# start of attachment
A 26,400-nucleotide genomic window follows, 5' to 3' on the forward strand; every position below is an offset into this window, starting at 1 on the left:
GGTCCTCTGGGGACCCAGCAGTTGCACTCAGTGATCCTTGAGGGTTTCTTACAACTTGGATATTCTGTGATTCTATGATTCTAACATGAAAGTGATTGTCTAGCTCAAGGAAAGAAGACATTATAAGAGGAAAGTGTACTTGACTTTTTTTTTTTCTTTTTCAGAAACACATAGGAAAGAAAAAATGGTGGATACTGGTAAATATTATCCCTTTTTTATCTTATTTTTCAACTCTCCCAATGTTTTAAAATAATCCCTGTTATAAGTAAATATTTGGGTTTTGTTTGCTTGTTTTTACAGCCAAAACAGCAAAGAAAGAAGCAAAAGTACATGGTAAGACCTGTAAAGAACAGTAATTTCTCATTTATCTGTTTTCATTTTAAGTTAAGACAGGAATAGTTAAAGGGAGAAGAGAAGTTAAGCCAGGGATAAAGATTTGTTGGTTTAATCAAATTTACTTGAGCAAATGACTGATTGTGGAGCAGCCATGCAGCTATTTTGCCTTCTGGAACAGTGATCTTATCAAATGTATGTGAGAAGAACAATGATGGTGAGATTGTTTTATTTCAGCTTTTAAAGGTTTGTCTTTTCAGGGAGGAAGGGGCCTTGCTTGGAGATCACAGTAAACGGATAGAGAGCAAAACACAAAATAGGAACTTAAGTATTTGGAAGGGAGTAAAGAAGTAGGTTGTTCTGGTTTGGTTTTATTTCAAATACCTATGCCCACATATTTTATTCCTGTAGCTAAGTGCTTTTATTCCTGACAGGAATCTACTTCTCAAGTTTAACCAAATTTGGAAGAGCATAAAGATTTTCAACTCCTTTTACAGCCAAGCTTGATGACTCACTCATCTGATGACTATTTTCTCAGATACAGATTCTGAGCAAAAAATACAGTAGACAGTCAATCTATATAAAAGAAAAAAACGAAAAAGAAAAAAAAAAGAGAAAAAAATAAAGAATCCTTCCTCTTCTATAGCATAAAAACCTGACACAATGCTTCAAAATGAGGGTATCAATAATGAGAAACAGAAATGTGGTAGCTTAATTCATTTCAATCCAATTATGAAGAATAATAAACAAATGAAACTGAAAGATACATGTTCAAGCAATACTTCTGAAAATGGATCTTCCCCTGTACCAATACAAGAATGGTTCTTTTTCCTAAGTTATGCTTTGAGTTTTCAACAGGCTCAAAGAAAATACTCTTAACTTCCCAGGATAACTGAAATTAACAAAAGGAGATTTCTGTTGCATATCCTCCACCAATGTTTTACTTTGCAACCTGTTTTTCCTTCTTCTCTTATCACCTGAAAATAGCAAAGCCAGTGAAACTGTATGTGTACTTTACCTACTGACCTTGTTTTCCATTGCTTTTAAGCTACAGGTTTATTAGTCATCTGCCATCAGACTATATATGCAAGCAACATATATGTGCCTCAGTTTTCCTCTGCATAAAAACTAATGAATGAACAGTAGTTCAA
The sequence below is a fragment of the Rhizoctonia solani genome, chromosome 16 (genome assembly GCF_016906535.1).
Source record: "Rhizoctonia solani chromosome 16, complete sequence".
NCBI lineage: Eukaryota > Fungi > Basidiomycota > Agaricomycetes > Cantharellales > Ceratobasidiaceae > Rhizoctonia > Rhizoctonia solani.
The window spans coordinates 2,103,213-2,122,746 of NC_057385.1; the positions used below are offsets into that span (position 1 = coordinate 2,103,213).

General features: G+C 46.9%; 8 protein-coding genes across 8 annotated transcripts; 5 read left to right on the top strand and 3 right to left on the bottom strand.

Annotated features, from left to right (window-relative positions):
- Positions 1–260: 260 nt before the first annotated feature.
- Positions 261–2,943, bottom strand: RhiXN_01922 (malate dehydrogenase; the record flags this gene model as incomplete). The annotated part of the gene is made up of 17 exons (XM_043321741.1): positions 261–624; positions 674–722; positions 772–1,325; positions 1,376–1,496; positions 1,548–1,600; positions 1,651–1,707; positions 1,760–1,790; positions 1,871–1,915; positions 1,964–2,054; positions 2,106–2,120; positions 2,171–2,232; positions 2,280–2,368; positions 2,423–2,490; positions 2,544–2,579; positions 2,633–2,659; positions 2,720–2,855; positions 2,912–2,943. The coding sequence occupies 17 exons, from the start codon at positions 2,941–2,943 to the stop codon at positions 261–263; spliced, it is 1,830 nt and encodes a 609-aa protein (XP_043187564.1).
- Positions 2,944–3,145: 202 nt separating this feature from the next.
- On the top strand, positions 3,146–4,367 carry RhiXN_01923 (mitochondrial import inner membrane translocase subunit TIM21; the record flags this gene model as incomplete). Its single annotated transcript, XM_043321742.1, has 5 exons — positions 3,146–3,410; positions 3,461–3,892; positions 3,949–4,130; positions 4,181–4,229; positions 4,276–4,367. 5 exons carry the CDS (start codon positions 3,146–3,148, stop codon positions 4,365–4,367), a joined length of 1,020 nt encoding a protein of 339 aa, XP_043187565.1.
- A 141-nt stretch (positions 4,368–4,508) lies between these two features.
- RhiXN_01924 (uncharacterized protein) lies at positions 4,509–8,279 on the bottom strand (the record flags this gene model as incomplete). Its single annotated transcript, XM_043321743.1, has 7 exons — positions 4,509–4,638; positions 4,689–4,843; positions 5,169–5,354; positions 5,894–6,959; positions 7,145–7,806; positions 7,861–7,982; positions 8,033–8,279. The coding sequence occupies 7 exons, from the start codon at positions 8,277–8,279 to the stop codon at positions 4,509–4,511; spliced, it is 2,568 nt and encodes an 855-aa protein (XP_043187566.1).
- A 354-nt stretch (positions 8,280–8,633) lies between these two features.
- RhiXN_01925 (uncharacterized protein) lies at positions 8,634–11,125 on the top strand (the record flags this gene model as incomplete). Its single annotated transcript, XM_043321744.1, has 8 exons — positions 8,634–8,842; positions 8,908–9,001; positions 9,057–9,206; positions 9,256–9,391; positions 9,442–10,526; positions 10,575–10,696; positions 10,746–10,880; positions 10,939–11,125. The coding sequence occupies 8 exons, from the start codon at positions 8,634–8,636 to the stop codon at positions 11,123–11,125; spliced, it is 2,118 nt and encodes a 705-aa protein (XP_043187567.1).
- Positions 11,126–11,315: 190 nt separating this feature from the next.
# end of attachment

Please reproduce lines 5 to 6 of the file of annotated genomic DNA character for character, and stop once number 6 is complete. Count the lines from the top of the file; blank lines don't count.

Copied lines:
NCBI lineage: Eukaryota > Fungi > Basidiomycota > Agaricomycetes > Cantharellales > Ceratobasidiaceae > Rhizoctonia > Rhizoctonia solani.
The window spans coordinates 2,103,213-2,122,746 of NC_057385.1; the positions used below are offsets into that span (position 1 = coordinate 2,103,213).